At eighteen I was raped by a roommate’s boyfriend who broke into our home when I was alone. Nine weeks later, after avoiding thinking about it because it was too awful, I found out I was pregnant.
Being raised Catholic, I couldn’t reconcile what my faith said about abortion with what I was experiencing. It was impossible to imagine a God who would expect me to live with this horror for the rest of my life. I couldn’t begin to understand how anyone could expect that of me — or could accuse me of sin if I made a different choice.
What I remember is sinking to the bathroom floor, face to the cold tile, and crying endlessly. As I sobbed, I relived every moment of that devastating experience — every violating, humiliating, demeaning moment that had brought me to my knees in panic and shame. There was absolutely no way I could have had that child. Psychologically, I would have died inside.
I agonized over the decision to terminate the pregnancy, wondering if I would burn in an unending fire for all eternity, and asking myself how any just and loving God could cast me into hell when this pregnancy was not my fault. How could I even believe in a God who was that unfair? After several days of anguish, I went to my mother’s house to tearfully explain what happened. Despite her devout faith, she listened to me, held me in her arms, and honored my decision.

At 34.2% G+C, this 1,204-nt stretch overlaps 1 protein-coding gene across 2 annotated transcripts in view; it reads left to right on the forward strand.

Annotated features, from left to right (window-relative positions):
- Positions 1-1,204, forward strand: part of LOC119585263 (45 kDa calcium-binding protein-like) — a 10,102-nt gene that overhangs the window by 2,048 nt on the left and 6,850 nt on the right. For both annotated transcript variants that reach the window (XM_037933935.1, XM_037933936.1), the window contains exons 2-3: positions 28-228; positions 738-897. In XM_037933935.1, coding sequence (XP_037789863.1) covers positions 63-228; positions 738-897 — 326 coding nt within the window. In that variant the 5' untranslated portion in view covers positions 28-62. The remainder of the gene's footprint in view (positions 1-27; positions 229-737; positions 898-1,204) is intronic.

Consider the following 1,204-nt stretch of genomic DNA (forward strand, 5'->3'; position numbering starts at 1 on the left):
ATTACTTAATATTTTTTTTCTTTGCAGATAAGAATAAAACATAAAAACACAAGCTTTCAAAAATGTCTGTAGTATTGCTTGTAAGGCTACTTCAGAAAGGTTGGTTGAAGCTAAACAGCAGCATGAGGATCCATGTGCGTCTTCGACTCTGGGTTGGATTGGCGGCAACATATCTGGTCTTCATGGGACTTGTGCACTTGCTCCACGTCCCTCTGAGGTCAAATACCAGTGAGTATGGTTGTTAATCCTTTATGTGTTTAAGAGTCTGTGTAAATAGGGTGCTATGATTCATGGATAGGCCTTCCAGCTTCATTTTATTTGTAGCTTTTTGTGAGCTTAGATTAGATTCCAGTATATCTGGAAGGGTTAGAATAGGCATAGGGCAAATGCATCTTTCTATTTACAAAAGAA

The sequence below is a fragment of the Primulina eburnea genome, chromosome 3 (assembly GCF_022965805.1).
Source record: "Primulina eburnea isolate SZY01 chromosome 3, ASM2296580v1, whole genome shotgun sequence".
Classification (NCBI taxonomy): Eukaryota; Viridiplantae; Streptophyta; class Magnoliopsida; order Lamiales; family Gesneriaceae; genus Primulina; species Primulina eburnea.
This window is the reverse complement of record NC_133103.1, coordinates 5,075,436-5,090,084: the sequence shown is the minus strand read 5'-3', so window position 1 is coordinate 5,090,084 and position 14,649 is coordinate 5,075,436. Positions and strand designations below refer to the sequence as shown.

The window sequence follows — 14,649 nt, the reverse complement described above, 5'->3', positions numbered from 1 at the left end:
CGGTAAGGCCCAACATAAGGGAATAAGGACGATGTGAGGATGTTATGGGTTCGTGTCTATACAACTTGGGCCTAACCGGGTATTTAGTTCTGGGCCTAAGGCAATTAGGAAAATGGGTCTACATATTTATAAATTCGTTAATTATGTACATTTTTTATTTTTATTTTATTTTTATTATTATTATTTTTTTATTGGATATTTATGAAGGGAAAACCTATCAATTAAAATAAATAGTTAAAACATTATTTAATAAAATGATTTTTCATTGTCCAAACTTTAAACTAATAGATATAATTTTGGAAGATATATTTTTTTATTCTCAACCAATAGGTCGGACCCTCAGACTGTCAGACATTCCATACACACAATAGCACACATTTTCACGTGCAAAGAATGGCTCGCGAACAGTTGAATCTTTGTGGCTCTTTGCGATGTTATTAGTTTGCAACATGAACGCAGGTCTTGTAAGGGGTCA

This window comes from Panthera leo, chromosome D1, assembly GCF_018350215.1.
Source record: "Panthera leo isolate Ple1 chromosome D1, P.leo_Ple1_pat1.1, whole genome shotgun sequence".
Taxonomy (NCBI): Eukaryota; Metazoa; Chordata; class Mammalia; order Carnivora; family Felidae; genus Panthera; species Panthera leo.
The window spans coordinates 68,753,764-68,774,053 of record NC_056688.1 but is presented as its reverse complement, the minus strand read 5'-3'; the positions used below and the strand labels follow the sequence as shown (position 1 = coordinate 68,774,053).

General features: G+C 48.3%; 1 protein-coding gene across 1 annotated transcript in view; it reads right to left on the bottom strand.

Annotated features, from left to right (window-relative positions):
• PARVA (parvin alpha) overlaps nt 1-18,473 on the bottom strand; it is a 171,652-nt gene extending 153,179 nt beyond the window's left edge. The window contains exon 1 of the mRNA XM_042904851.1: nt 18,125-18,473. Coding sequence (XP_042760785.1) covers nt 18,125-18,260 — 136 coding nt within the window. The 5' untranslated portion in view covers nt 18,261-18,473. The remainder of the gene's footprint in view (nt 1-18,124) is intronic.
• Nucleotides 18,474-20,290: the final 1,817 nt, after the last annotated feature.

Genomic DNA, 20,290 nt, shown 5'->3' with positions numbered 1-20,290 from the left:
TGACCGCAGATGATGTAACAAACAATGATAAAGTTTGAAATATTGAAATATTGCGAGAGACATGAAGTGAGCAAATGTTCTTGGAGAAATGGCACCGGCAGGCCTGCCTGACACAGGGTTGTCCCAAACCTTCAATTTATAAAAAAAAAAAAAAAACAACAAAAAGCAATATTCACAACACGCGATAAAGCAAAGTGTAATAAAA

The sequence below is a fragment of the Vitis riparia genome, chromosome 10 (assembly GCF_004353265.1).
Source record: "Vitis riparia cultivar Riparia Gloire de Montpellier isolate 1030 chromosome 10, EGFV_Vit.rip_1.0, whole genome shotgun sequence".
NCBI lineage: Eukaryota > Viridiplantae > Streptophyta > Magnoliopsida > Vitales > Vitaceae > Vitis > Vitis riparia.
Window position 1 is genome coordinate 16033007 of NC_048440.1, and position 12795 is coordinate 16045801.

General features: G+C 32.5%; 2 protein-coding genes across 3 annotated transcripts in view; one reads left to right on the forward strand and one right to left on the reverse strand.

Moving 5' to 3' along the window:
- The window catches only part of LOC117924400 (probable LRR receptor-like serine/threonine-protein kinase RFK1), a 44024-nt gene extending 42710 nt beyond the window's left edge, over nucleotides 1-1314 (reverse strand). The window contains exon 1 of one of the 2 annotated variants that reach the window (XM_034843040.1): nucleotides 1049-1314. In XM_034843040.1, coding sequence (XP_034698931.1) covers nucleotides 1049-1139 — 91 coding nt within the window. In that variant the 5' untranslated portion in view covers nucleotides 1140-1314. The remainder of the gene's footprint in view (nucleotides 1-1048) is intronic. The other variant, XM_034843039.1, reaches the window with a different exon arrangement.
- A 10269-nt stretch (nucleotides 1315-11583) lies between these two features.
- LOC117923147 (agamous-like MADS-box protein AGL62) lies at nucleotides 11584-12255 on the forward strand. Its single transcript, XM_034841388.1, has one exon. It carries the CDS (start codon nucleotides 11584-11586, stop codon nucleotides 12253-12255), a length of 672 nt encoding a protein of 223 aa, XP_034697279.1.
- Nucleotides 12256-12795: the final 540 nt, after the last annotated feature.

Today, more than 40 years later, I’m blessed with four children and have been present at the birth of a dozen babies. Anyone who knows me would describe family as the center of my universe. I’ve certainly wondered about the child I chose not to have. I’ve prayed for the soul who was unable to incarnate at that time. I’ve written a letter of love to that wee one and asked forgiveness for not being strong enough to welcome him or her. And I’ve come to peace with my choice.
I’ve also prayed for the man who raped me, for his friends who laughed outside while it was happening, for a society that makes the act less important than the impact. I’ve prayed for his soul and I’ve prayed that the Holy would stop him somehow from ever causing such harm again.
I am horrified by the new law in Texas which prohibits abortions before many women even know they’re pregnant. If I were 18 now — and in that same circumstance — I would have to add to my pain the fear that my assailant could sue me for $10,000 for terminating the pregnancy. Who would the courts prosecute, rapist or victim?
If there is a God/Goddess/Universal Light worthy of believing in, such a Creator would not will this upon a woman of any age and I cannot stand idly by while my sisters are asked to accept a law that removes their freedom to make this difficult choice. Underneath it all — though mostly unspoken — this law is couched in religion. We can pretend it’s about determining when life starts but that just leads us back to a conversation about God — and the God I know, the Gentle Whisperer, the Beloved that brings forth mercy and grace would not sacrifice her daughters.